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H04S Helicopter
(Sikorsky S-55)

by Geoff McDonell


H04S Helicopter
(Sikorsky S-55)


Italeri's 1/72 scale H04S Helicopter
is available online from Squadron.com




Here is Italeri's H04S Helicopter (Sikorsky S-55) in 1/72 scale.

Having an affliction for all things Canadian, I could not resist a “quick build” on this fine example of the Royal Canadian Navy’s helicopter fleet. The fairly simple colour scheme and the availability of the Belcher decals rendered this model project as a straightforward exercise.


Some of the minor corrections required for this kit are:

  • Remove tail boom stiffeners along upper quadrant on either side of the tail rotor shaft housing.

  • Add various antennae to suit the particular helicopter being modeled.

  • Add large step and frame at lower edge of main cabin door.

  • Add reverse facing air scoops at rear upper cabin on outside of fuselage, both sides

Depending on the particular helicopter, and time of service in the Royal Canadian Navy, there are many other details that may need to be considered:

  • Torpedo rack on port side.

  • Winch assembly above cabin door at starboard side of fuselage.

  • Different antenna fittings.

The interior was built up straight from the box and detailed slightly with the addition of lead foil seat belts and some dry brushing to show off the well molded details that Italeri provides. Fit of all parts was great, with the exception of the nose gear bay insert in the bottom of the nose dome. There were gaps and a “loose” fit here, which required some filling and plugging of gaps so paint wouldn’t get sprayed inside the model afterwards.


The clear parts were test fitted and with some minor trimming and sanding they fit flush into the openings provided. I also lightly scribed a line around the outline of the raised rims of all the fuselage windows to allow myself a “cut line” for applying the masking around these things. The actual aircraft had raised black rubber frames around the windows, so these needed to be painted somehow. The technique I used was to mask the clear parts of the windows, then airbrush on some flat black around the windows, then once that was dry, add more masking on top of the windows and the raised frames using Bare Metal Foil which I cut out along those “cut lines” I’d scribed earlier. Then the rest of the model colours were airbrushed on, and the “over masks” were removed yielding a nice sharp black outline around the windows.



Painting and Markings



The model was painted using Xtra-Colour paints, with Light Sea Grey used for the lighter colour, and Extra Dark Sea Grey for the topside dark grey. Xtra-Colour Trainer Yellow was used for the tail-band and rotor tips. This resulted in a nice gloss finish upon which the decals could be applied easily. Small details, like the brake lines to the main wheels, were added, as well as a formed wire pitot tube glued onto the top corner of the cockpit.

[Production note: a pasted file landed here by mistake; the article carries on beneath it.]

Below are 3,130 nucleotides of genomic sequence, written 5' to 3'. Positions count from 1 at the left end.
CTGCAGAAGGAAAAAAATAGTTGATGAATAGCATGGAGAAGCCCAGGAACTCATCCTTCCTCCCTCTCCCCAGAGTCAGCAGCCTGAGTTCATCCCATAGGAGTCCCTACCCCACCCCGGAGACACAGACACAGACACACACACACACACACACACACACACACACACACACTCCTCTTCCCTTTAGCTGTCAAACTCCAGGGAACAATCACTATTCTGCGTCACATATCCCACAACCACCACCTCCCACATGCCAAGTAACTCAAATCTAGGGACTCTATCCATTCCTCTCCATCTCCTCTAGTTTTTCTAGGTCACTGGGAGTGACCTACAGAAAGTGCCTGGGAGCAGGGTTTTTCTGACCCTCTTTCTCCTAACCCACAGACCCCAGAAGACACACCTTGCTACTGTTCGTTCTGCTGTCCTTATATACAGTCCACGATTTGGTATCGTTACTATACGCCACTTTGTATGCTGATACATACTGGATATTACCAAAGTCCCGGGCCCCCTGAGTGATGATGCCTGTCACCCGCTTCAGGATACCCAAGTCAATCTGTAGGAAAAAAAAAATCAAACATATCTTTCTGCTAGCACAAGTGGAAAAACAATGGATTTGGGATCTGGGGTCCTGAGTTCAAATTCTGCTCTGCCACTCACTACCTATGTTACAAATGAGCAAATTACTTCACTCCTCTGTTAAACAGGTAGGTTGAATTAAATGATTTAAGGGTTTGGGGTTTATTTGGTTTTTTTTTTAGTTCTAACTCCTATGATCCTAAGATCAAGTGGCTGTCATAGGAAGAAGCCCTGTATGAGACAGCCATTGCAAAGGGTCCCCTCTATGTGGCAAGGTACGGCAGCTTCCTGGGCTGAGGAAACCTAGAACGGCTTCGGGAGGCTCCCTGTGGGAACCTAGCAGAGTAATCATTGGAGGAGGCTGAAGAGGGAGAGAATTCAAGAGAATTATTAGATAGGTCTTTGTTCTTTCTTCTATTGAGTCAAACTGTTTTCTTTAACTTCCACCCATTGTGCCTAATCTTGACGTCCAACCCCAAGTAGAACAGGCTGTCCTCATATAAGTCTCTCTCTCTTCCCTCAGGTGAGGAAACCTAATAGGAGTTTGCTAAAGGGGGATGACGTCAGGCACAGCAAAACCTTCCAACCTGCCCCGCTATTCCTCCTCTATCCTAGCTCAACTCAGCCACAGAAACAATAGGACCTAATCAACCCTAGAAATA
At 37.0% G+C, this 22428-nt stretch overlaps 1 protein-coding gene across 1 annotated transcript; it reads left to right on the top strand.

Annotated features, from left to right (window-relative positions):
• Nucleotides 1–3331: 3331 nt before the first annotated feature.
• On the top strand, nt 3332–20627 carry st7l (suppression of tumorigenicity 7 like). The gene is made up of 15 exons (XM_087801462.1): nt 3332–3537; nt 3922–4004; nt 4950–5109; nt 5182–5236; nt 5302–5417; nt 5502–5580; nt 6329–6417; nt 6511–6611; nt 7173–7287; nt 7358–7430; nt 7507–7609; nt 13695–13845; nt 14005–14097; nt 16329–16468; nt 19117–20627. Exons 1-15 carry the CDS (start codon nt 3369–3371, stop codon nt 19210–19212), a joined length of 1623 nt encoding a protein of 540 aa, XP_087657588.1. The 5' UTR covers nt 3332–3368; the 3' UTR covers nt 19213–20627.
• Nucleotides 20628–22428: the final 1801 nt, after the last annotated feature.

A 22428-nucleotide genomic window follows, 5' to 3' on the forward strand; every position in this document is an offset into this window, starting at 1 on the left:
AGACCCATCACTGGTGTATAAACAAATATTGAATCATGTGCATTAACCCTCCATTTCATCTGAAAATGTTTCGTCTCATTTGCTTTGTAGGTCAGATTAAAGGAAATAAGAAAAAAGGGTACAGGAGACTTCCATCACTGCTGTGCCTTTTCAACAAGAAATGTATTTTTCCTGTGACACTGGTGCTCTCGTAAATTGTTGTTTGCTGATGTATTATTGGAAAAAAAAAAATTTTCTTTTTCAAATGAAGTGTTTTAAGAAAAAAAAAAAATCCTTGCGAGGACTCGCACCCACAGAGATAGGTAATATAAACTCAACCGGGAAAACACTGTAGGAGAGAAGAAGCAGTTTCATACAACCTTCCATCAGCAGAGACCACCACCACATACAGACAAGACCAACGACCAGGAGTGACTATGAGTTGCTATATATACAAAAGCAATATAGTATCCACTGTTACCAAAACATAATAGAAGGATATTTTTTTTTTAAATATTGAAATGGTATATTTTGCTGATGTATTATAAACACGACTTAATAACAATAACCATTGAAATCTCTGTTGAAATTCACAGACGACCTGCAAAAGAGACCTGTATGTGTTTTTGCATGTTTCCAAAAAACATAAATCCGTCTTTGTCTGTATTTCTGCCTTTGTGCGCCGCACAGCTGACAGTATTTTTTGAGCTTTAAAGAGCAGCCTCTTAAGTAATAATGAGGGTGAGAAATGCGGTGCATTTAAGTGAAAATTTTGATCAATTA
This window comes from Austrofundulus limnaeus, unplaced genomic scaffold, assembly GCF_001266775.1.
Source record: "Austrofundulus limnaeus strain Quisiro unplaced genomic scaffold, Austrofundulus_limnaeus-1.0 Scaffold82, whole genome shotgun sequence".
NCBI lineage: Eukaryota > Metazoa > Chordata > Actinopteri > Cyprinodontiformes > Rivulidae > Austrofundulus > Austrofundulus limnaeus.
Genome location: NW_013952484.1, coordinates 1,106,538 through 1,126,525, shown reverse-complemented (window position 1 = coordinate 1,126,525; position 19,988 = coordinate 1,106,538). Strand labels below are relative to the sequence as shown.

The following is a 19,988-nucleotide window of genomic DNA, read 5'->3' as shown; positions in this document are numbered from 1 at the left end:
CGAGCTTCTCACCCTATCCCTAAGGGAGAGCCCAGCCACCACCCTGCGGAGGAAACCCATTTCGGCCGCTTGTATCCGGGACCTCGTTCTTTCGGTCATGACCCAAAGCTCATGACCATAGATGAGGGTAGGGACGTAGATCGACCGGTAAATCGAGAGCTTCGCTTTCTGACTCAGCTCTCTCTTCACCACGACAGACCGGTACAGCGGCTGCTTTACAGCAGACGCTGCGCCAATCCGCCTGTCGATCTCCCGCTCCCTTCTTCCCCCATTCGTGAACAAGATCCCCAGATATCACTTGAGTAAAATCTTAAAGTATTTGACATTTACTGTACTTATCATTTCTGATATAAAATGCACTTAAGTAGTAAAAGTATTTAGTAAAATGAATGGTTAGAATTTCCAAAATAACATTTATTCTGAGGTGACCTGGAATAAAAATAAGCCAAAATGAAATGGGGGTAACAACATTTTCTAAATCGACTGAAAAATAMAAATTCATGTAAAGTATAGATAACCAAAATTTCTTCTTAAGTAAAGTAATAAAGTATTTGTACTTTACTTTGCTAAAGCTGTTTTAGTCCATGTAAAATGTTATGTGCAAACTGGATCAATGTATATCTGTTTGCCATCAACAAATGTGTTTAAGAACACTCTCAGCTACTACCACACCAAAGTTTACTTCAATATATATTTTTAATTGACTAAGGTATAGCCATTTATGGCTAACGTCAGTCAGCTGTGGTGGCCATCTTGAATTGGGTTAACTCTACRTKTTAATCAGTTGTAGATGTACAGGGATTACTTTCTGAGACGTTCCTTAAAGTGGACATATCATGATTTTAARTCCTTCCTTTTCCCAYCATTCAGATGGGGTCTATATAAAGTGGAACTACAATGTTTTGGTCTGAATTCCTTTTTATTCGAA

I’d purchased a couple sets of the Belcher Bits Canadian Helicopter decals and it was a good thing I had a spare sheet, too.

The decals appeared to be cleanly printed with nice colour density, but lacked the fine stenciling found on most of the aircraft depicted. The roundels and numbers were applied to the relatively flat surfaces of the roof, sides and bottom and seemed to go on nicely. I did find that the clear carrier film was quite stiff and required generous applications of Solvaset to persuade the decals to snuggle down into the recessed panel lines. The stiff carrier film led to major problems applying the large day-glow nose number and the “Royal Canadian Navy” lettering along the tail boom. The first time I tried to apply the big “3” to the nose, I got nothing but grief - it would not conform to the compound curves, would not lay down or even soften enough with straight Solvaset to manipulate it onto the model. I ended up using another decal from my spare Belcher Bits sheet, cut it up into individual small sections, and managed to apply it that way. Similar issues, but to a lesser extent, were encountered with the large fuselage side numbers. The tail boom lettering took three tries (thank goodness for those two decals sheets) before I could get the decals to lay down straight, and conform to the reinforcing strake on the tail boom. I ended up getting the decals to settle into their spots and then applied a mixture of white glue and Solvaset to make sure the decals stayed down.


I have to say I was disappointed in the decals. I tried soaking the decals in very hot water to try to soften the carrier film, but to no avail. Straight Solvaset wouldn’t even faze them. I will give Belcher Bits high marks for an interesting, well printed set of markings, but, whew! - not user friendly at all due to the stiff carrier film.

Weathering and Completion

I obtained small stenciling from various spare decal sheets in the spares box and applied some weathering to the model prior to an overcoat of a 50/50 mix of Testor’s Dullcote and Glosscote to get a satin sheen. The main rotor hub was airbrushed with Floquil’s Old Silver and assembled straight out of the box. I did add the prominent hard-eye ring on the top with a small bit of formed wire, though, just to dress it up a bit. Some minor additional weathering with some brownish grey water colour was added to highlite some of the surface detail. The last bit to be added was the antenna wire to the underside of the tail, to which I added a small red decal “flag”.



Additional Images


Click the thumbnails below to view full-sized images:

Model, Description and Images Copyright © 2004 by Geoff McDonell
Page Created 26 February, 2004
Last Updated 17 March, 2004

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